Today we spent the day pipeline and bird watching along the Steese Highway. There is a big fire off the Chena Hot Springs Road and it is making Fairbanks very hazy. Going north gets us out of the smoky area for now and into blue skies.
Our first view of the Trans Alaska Pipeline System came just north of Fairbanks. The pipeline was built from 1975-1977 and at 800 miles long, is one of the longest pipelines in the world. It crosses three mountain ranges and more than 800 streams and rivers.
After our lesson in pipelines, we continued up the highway toward the Chatanika River. We stopped to view a couple of old dredges in this old mining area. The stream banks were completely dug up and searched through by the dredges for gold. Surprisingly the tailing piles left over from the dredging has sprouted trees. It is amazing how the earth heals itself. We also passed the pipeline a few more times.
Near the Chatanika River are numerous ponds that are stocked with fish by Alaska Fish and Game. This also helps bring in ducks and other birds. We spent the afternoon adding birds like the Oldsquaw, Horned Grebe, Lesser Scaup and White-winged Scoter to our list of sighted birds.
We passed several of the pipeline pumping stations and had numerous views of the line itself. We also passed from blue skies and warm days back to overcast skies and frozen lakes.
We also passed through Copper Center. This was a government agriculture experiment station and a telegraph service station. The town was full of old buildings, the best collection we've seen in one place.
It was here that we turned off the highway for our adventure down to McCarthy and the Kennecott mine.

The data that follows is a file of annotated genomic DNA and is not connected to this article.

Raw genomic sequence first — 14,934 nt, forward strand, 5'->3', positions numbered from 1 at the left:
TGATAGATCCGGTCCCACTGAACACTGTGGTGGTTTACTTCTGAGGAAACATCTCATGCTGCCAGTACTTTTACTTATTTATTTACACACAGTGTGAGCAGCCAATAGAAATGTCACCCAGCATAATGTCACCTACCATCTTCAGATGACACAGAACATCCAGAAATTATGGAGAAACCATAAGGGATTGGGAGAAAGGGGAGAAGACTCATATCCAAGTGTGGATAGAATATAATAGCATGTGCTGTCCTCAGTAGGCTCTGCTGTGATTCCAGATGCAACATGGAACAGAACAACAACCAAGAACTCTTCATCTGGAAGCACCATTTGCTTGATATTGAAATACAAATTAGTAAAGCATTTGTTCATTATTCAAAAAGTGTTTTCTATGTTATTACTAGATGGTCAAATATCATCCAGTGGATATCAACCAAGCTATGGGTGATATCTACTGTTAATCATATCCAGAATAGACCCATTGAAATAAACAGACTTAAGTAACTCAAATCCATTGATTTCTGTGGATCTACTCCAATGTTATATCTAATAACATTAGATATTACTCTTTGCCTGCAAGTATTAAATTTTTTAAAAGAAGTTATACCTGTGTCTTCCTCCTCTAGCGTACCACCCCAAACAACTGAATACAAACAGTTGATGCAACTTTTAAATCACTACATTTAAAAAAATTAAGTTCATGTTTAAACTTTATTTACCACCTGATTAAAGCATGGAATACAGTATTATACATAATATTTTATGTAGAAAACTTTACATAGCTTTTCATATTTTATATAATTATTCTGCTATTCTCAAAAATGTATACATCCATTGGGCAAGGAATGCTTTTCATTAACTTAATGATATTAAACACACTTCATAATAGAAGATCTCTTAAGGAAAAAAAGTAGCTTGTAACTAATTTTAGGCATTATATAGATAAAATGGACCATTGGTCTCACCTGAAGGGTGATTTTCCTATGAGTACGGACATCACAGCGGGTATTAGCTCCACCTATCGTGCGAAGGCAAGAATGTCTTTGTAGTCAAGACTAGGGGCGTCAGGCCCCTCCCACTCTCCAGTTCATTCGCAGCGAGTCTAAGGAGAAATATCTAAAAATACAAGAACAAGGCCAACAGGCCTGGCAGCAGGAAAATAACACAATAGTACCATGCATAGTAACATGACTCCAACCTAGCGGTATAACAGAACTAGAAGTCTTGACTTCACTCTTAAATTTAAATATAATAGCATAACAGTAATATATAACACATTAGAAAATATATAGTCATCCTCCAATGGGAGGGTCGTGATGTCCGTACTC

The road to McCarthy is 60 miles long and full of rocks, washboard and ruts and considered by many to be the worst road in Alaska. Just the type of road we've been looking for to get off the beaten path. It follows the railroad bed of the old Copper River and Northwestern Railway (CRNW) that was built by the Kennecott Mine Corporation to move copper ore from the mine to Cordova on the coast to be loaded on ships. Therefore there are still railroad spikes and wooden railroad ties to be avoided. It also has a 525 ft. long bridge that is 238 ft. above the river. The locals called the railway (CRNW) the "can't run never will" because of the difficulty in its construction. The railway did run and over its life carried over $200,000,000 of copper!
Our drive to the end of the road was fortunately uneventful. The road ends at the Kennicott River (note the two different spellings of the word, I'll explain later) and visitors to McCarthy and the mine must walk across two footbridges constructed in 1997 after the river washed out the car bridges for the gazillionth time. The walk to McCarthy is only a 1/2 mi. but the walk to Kennecott is 5 miles, so we decided to take the shuttle.
The Kennecott mine was built by investors such as the Morgans and Guggenheims after geologists discovered the wealth of copper ore in the mountains alongside the Kennicott Glacier. The remoteness of the the area and the expense that would be incurred bringing the ore out made the mine an expensive proposition, but the quality of the ore (12% copper) and the amount of it made it worthwhile. The mine operated from 1911 till 1938 and brought out approximately $200 million worth of copper ore. The mine was named after the nearby Kennicott Glacier but the name was misspelled causing spelling debates to this day.
During its heyday, the mine employed 600 people. 300 additional people were needed to operate and maintain the railway. Kennecott became a self-contained company town complete with a hospital, general store, schoolhouse, baseball field, skating rink, tennis court, recreation hall and dairy. Legend has it that rules were strict regarding conduct in town so the town of McCarthy sprang up nearby to add the spice of restaurants, pool halls and other "entertainment"